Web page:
|LA Times Thursday, May 11, 2000 |
By CAITLIN LIU, Times Staff Writer
A jury ruled in favor of a longtime Los Angeles science fiction and horror movie memorabilia collector, declaring Wednesday that the name "Dr. Acula" belongs to Forrest J Ackerman and not to his former business associate. In addition to trademark infringement, the Van Nuys jury also found Ackerman's former business associate, Ray Ferry, liable for breach of contract, libel and misrepresentation. Ackerman was awarded $382,500 in compensatory and $342,000 in punitive damages.
"Vindication! Vindication! Dr. Acula lives!" cried a jubilant Ackerman. He lives in a memorabilia-filled mansion in Los Feliz that has become an informal mecca for fans of science fiction and horror.
"I don't feel 83 anymore," Ackerman said. "I only feel 80 years old now." Jurors said they were impressed by such celebrities as movie director John Landis and author Ray Bradbury, who testified on Ackerman's behalf.
"I wasn't star-struck," said juror Teresa Cassidy, a 51-year-old telephone operator from Valley Village. "We had to go by the facts."
Ackerman is a former editor of Famous Monsters of Filmland magazine who had a falling-out with Ferry, the current publisher. He said he coined the "Dr. Acula" name in 1939 and was forced to sue after Ferry began using it without his permission. He also alleged that Ferry, with whom he collaborated to stage science fiction conventions, refused to share profits as agreed and induced him to sign a contract when he was ill that would allow Ferry to buy millions of dollars worth of his assets for $1. On Wednesday, Los Angeles Superior Court Judge Stephen Petersen rescinded that contract. The jury threw out a countersuit that Ferry, 48, filed against Ackerman.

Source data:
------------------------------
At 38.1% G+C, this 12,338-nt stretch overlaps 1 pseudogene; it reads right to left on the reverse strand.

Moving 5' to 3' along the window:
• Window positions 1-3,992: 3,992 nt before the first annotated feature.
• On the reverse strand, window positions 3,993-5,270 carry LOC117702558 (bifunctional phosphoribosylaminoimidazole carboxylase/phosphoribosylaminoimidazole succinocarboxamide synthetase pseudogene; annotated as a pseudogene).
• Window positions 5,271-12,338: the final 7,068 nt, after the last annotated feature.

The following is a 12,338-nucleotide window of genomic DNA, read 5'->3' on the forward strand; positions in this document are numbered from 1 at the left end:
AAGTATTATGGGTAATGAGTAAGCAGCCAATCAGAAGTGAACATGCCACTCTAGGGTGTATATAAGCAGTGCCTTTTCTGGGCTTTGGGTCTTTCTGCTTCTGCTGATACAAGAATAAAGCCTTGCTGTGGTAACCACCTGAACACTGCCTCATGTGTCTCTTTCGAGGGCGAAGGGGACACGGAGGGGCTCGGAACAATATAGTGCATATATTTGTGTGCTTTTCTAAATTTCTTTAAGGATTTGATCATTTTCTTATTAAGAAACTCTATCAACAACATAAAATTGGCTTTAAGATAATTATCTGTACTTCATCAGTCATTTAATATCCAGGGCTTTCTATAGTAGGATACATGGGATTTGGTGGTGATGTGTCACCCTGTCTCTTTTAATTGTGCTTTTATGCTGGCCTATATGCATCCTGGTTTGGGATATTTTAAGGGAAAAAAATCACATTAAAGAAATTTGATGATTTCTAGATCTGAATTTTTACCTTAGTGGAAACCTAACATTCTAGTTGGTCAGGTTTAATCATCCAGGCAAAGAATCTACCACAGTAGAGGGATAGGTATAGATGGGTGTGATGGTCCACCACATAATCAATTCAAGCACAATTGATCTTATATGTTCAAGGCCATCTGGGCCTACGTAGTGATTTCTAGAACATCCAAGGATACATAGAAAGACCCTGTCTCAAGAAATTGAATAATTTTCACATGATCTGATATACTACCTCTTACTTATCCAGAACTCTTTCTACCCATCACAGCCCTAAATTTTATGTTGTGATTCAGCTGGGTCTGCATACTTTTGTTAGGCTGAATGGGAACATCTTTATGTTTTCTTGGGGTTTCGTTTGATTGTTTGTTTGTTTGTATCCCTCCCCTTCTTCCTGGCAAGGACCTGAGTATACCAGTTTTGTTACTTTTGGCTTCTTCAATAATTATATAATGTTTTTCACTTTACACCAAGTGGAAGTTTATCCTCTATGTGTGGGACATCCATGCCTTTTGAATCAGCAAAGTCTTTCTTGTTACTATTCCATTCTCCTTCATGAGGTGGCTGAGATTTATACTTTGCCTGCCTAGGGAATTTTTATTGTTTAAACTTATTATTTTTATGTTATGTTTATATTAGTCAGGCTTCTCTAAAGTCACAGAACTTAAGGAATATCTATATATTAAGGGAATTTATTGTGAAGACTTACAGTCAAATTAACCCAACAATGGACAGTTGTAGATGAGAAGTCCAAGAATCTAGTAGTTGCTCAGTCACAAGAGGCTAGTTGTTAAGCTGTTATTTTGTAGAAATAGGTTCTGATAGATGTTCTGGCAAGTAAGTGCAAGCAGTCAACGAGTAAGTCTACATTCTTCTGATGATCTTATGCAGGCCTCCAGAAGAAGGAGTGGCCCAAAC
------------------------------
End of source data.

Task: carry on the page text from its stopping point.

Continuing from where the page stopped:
"It was pretty clear to us who Dr. Acula was," said juror Vince Telles, a 36-year-old accountant from Granada Hills. In fact, after jurors decided that Ackerman owned the trademark--the first issue they deliberated--they began referring to Ackerman as "Dr. Acula," they said. Last week, Bradbury testified that he had teased Ackerman, his former literary agent who published his first short story in the late 1930s, about his "Dr. Acula" nickname for more than 60 years. Ferry and his lawyer, Thomas Brackey II, said they would appeal.
"Mr. Ackerman's case was based entirely on sympathy," Ferry said. "On appeals it's going to get ugly."
Jurors said they felt Ackerman seemed like a nice, honest person.